In terms of overall experience, the Redmi 5 doesn’t leave a lot to be desired. Xiaomi has hit a sweet spot with the 3GB/32GB variant of the phone. It comes with MIUI 9, so there are all the great features that Xiaomi’s custom Android flavor brings with it, and with 3 gigs of RAM, MIUI 9 works perfectly fine.
The fingerprint scanner works very well. It’s very fast, with an almost negligible time difference between touching your finger on the scanner and the phone getting unlocked. This is something I’ve become very particular about ever since I’ve used the OnePlus 5, and the Redmi 5 comes very close to that insane unlocking speed.
Battery: Good Enough
The Redmi 5 packs in a 3,300 mAh non-removable battery that Xiaomi claims to be a ‘full-day battery’. That’s a claim that can be disputed. In my personal usage which involves an unusual amount of gaming, along with long hours browsing through Twitter and Reddit, I was able to make the Redmi 5 last a day if I pushed it a bit. However, in the general use-case for most users, the Redmi 5 should easily last a day with moderate usage.
Xiaomi dropped a heavy 800 mAh off the Redmi 5 as compared to the Redmi 4, but the company has done a stellar job using the Snapdragon 450 with its 14nm architecture for better power efficiency. The Redmi 5 really doesn’t make one miss the extra 800 mAh, and that is saying something.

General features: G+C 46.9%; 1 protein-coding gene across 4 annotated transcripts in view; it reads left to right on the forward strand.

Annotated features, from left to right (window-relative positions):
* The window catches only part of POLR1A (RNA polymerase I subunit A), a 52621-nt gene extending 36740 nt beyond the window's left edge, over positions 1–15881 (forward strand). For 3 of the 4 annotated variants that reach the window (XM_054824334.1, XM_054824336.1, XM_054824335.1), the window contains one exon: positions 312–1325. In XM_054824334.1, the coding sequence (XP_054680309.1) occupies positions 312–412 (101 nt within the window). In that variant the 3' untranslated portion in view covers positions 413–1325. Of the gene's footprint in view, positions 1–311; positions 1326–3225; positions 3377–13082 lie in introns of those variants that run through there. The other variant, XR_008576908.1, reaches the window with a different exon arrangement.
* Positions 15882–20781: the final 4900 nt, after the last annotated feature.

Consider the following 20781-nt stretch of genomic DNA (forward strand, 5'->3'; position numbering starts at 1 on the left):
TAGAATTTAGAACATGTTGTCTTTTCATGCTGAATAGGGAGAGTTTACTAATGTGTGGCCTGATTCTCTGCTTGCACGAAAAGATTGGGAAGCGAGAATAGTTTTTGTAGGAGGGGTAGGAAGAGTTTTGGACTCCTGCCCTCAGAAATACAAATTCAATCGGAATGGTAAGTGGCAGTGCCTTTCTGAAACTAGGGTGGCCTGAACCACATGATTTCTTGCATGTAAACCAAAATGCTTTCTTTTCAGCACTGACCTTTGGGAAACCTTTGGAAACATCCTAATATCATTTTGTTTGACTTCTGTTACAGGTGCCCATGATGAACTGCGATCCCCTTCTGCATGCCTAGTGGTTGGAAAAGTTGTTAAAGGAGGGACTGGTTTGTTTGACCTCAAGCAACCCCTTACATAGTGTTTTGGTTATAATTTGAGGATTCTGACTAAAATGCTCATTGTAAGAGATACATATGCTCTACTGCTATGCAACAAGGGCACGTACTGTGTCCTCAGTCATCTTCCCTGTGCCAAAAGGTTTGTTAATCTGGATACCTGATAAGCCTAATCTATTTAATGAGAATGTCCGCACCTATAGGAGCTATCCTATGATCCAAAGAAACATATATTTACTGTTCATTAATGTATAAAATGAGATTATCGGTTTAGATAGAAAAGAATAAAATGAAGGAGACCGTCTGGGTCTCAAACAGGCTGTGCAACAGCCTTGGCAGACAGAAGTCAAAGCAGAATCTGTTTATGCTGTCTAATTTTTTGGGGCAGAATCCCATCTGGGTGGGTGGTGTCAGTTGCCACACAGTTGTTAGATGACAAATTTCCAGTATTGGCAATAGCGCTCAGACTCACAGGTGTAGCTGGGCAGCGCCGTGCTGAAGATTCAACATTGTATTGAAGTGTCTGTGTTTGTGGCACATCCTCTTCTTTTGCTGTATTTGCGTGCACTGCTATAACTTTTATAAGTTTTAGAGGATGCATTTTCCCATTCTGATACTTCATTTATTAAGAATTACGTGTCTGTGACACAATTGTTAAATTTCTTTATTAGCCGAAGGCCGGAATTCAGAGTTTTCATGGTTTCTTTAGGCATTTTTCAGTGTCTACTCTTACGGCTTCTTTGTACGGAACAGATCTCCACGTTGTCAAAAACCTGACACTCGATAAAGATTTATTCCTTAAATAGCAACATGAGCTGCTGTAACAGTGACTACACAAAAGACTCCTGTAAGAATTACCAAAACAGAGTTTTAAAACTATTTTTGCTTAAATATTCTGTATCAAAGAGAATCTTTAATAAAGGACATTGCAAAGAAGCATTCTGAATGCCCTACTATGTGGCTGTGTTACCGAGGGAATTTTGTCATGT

When it comes to connectivity, the Redmi 5 features a 3-choose-2 hybrid SIM slot that can either carry a Nano SIM and a Micro SIM, or a Micro SIM + a Micro SD Card. The phone supports SD cards of up to 128GB capacity, which is definitely quite a lot of storage to have.
The phone also supports WiFi b/g/n networks but does not support the newer ‘ac’ standard. However, being a budget smartphone, we didn’t really expect to see 802.11 ac support on it. The phone has Bluetooth 4.2 as well for connecting Bluetooth devices and accessories to it.
Pros and Cons
Obviously, there are two sides to this proverbial (and phone-shaped) coin. The Redmi 5 has some great things going for it, but there are some drawbacks too.
- Bezel-less design
- No notch
- Selfie flash
- Great display
- Above par performance
- Snapdragon 450 works surprisingly well
- Decent battery life
- No USB-C
- Low-light performance leaves a lot to be desired
- No fast charging support
- No Bluetooth 5.0
Conclusion: Surprisingly Good for the Price
The Redmi 5 lands at a price point where people usually expect a normal smartphone that can handle basic tasks along with some mildly resource-heavy things. However, this phone performs like a beast, everything considered. I can safely say the Redmi 5 comes very close to mid-tier smartphone performance at a price where it’s accessible to a huge chunk of the Indian population.
If you’re looking to buy a phone under ₹9000, the Redmi 5 is by far the best phone you can get and I’ll recommend it to you in a heartbeat. However, if at all, you can increase your budget by just another ₹1000, I’d recommend that you get the 3GB/32GB variant of the Redmi Note 5 instead. It’ll get you a better processor, a bigger display, and more battery.
Buy the Redmi 5 from Amazon (Starts at ₹7,999)
Design and Build Quality
With the Redmi 5, Xiaomi has landed on the perfect sweet spot of pricing where a lot of the Indian population can afford this device, while offering performance that one usually doesn't expect from a phone in its price bracket. The phone is great to use, and except for the lacking low-light performance, it doesn't leave a lot to be desired.